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Posted: Mar 10, 2014
Self-assembled active bio-Inspired materials
(Nanowerk News) Self-assembled tunable structures of polymer fibers ranging from wavy colloidal "fur" to highly interconnected networks were created dynamically by Center for Nanoscale Materials (CNM) users from Argonne's Materials Science Division and their collaborators by using alternating electric fields on "sticky" epoxy colloids ("Self-assembled tunable networks of sticky colloidal particles"). The high-surface-area microstructures are tuned by the frequency and amplitude of the electric field and the surface properties of the particles. Depending on the fabrication conditions, the materials can be tailored into designed arrays of tiny mushroom-pillars, wavy "fur," or dense gel-like networks.
These high-surface-area, inexpensive, and versatile materials may have intriguing applications for emerging alternative energy technologies such as electrodes for photovoltaic cells and batteries.
Optical microscopy image of self-assembled epoxy polymer fibers in a "mushroom" morphology.
Synthesis facilities in the Nanobio Interfaces Group were used during the creation of these materials. Characterization at CNM included the capabilities of FESEM, FTIR, rheometry, and electrophoretic mobility. Optical microscopy and atomic layer deposition were carried out in Argonne's Materials Science Division.
The key ingredient is epoxy, which is added to a mixture of hardener and solvent inside an electric cell. An alternating current is run through the cell, and long, twisting fibers spring up. By tweaking the process, many different shapes can be grown: short forests of dense straight hairs, long branching strands, or "mushrooms" with tiny pearls at the tips. Interestingly, though the structures can be permanent, the process is also instantly reversible.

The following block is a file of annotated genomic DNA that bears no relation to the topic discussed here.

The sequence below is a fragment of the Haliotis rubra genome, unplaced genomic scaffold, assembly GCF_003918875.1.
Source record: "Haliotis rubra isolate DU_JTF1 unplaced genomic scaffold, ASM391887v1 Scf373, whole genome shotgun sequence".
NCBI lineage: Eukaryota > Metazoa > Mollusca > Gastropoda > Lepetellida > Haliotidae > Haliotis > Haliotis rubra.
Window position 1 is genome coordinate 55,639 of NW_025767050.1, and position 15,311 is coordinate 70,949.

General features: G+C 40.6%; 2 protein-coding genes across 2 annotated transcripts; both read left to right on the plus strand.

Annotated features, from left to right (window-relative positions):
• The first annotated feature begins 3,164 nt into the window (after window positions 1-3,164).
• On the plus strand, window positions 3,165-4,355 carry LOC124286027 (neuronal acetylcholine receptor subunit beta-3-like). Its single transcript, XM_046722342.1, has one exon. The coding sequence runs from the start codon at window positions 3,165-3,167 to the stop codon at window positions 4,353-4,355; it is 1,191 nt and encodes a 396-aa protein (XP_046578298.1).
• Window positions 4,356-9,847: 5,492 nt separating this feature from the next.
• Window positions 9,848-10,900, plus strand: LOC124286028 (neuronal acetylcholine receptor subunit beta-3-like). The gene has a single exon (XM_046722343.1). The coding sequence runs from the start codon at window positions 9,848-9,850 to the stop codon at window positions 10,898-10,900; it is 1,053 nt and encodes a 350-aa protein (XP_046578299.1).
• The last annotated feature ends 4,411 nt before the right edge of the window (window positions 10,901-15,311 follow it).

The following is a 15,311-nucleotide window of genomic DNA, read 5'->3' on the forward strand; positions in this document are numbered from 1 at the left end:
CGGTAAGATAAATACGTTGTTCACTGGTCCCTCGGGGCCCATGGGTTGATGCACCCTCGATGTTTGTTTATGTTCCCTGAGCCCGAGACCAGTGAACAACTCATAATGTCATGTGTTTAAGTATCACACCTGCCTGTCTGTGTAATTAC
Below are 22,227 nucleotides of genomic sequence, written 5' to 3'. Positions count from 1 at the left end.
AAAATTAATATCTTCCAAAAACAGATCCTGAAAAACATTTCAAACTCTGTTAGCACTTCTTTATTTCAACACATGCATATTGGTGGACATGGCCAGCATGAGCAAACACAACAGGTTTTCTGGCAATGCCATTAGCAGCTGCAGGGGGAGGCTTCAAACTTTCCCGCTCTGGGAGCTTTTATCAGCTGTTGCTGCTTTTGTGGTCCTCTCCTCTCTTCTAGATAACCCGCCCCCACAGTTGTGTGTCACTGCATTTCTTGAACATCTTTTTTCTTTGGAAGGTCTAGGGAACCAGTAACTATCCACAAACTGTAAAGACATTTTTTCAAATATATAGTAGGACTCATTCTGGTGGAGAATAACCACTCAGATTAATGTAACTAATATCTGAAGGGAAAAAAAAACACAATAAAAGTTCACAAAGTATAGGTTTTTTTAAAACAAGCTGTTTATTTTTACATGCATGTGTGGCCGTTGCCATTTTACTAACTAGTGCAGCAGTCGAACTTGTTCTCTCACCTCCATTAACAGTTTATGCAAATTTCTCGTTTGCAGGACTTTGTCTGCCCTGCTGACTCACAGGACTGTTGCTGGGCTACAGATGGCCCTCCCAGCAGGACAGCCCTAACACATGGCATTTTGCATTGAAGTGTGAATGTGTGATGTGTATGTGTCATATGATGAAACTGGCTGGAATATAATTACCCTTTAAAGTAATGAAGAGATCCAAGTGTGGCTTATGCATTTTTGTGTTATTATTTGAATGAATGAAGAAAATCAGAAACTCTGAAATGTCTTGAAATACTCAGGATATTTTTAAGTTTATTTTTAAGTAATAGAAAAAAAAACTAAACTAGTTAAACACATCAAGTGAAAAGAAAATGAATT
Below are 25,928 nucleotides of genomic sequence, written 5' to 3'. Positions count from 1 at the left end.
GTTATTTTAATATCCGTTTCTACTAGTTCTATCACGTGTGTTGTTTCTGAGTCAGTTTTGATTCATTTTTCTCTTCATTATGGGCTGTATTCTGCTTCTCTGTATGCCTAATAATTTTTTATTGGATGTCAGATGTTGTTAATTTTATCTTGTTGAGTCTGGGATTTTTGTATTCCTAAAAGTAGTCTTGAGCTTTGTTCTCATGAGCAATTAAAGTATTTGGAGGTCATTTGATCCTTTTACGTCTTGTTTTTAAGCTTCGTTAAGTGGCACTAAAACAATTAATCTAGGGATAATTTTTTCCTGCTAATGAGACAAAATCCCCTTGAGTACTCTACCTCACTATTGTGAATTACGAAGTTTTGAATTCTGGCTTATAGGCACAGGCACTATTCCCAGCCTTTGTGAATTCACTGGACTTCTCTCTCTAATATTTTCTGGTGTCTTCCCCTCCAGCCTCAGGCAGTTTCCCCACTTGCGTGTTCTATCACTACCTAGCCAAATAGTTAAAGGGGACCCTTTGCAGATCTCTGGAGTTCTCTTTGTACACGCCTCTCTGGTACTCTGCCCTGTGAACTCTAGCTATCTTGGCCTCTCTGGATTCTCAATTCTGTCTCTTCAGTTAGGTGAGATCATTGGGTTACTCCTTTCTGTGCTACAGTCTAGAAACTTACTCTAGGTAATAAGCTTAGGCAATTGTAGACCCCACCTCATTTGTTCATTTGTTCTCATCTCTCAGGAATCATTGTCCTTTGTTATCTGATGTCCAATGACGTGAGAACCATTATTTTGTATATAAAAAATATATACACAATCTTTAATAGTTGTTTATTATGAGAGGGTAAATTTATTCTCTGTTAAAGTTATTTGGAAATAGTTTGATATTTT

In one experiment, the researchers used atomic layer deposition, which deposits a molecule-thick layer of material, over the entire hairy structure to add a layer of semiconductor material. This provided proof of concept that the polymer could be incorporated into semiconductor-based renewable energy technologies. It also proved that it could survive high temperatures, up to 150°C, an essential property for many manufacturing processes.
Source: Argonne National Laboratory
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